My breakfast recipes are constantly evolving. This is an amalgamation of the breakfast omelette and the Seriously Healthy Flapjacks. The eggs make it high protein and filling; oats for sustained energy, cholesterol lowering and fibre; the berries and banana give your fruit fix.

It’s fabulous cold (I’ve had 2 already this morning), straight from the fridge, especially good if you are on the go to work or with kids. Experiment with the fruit and sweetness…..you can add a tablespoon of honey or use cinnamon instead of coconut. My youngest daughter

A hit with the Little Man

A hit with the Little Man

can’t be in the same room as a banana, so I mash them and she doesn’t notice they are in there.

Beth likes, Evie declined

Beth likes, Evie declined

The recipe makes about 9, each has about 160kcal, 10g protein, 25g carbohydrate. Two would make a good breakfast, or one for a between meal snack.


I
ngredients:

1 cup oats

2 ripe bananas mashed or chopped

measuring cups

measuring cups – very handy!

1 cup berries (I use frozen, defrosted)

2 eggs

2 cups of milk/protein milkshake

1/4 cup desiccated coconut (optional)

Method:

In a casserole dish (mines about 9 inches square), spread the berries, coconut and chopped banana

Sprinkle over the oats.

Beat the eggs and milk/protein shake (if using mashed banana add it to this liquid)

Pour liquid into the casserole dish

Bake for approximately 45 minutes at 180C

Refuelling for Tournaments

Keeping the body fuel at it’s peak for training and matches can be challenging enough, so how do you ensure that you are reaching full throttle during events that have multiple games or rounds?

It is typical for the athletes, players, and believe it or not, coaches to turn up to events like football, rugby or swimming tournaments with no fuelling strategy in place. If peak performance is the objective, this is utterly absurd and an inexcusable oversight.

Here’s why:

  • muscle fuel stores will decrease during each game or event. Water or rehydration drinks are not enough to replace this energy so muscle fuel stores will become depleted, affecting muscle power output, speed, balance, injury risk etc.
  • carbohydrate is required for the brain cells to function optimally, essential for making quick and accurate decisions on the field

Be prepared, stock up on food supplies before the journey to the event. Don’t ‘wing it’ by hoping that there might be food available when you get there.

3-4 hours before:

Normal meal: consisting of plenty of carbohydrates (bread, potatoes, rice pasta etc.) protein (meat, fish, eggs, chicken etc.) and ideally fruit/veg. Fluid.

1-2 hours before: easily digestible food, high carbohydrate, low fat, continue to drink plenty.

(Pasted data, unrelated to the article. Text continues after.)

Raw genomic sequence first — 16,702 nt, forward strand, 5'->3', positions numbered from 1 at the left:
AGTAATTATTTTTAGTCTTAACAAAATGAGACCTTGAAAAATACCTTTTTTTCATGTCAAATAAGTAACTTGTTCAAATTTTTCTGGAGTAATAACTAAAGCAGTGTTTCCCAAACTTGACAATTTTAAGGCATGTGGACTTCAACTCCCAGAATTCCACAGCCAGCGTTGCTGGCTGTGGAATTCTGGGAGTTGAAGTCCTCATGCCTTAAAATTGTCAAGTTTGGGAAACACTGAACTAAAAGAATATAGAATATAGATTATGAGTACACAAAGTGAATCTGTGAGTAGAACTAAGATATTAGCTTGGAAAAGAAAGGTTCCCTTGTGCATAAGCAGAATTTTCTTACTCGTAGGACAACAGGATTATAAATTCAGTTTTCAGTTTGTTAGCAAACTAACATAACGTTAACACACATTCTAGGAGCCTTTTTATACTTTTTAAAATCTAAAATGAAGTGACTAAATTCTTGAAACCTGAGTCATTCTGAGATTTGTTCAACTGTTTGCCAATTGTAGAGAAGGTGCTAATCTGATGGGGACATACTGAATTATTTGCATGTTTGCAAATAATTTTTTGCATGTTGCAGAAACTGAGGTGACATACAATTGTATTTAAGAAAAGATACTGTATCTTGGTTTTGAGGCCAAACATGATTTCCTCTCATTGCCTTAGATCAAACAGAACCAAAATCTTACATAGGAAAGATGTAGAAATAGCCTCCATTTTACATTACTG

• energy bars Unknown-2Unknown-3
  • muesli bars
  • banana or any fruit
  • fruit smoothie
  • low fibre breakfast cereal with milk e.g Rice Krispies or Cornflakesimages-1
  • Scones
  • Sandwiches made with white bread
  • low fat fruit yogurt
  • Scones

    Scones

    imagesbetween heats:

  • 200ml diluted fruit juice/smoothieUnknown-4
  • Energy gels
  • Carbohydrate Drinks e.g. Lucozade Sport
  • Handful of jelly sweets e.g. jelly beans/babies (Haribo are quite chewy so hard to eat enough!)
  • Scone/fruit bread
  • Ripe banana

Know what works for you, and don’t try something new on the day. For example, some people find that energy gels give them stomach cramps and feel better with a ripe banana.

If you suffer from diarrhoea before or during an event, there are a number of foods that you should avoid for 24 hours before. ‘Trigger foods’ typically include lactose (found in milk/yogurt), gluten (found in food containing wheat flour), and ‘prebiotics’ (look for inulin or oligosaccharides on food labels – often in sports energy bars and drinks). Confused? Then just ask a sports dietitian who can help you.

Diabetes – taking control

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Diabetes medication

Once a month, I hold a Diabetes Clinic with a GP and Diabetes Nurse at one of the local surgeries in Kingston. There is a constant stream of patients looking for help with what they are eating to help to control their blood sugar levels or to lose weight. I hope I make a difference for them, using the most up to date scientific evidence combined with 13 years of practical experience.

Type 2 Diabetes does not have to be a disease that gets worse over time. It is possible to keep your blood sugar under control by eating the right things. It is possible to reduce diabetes medication.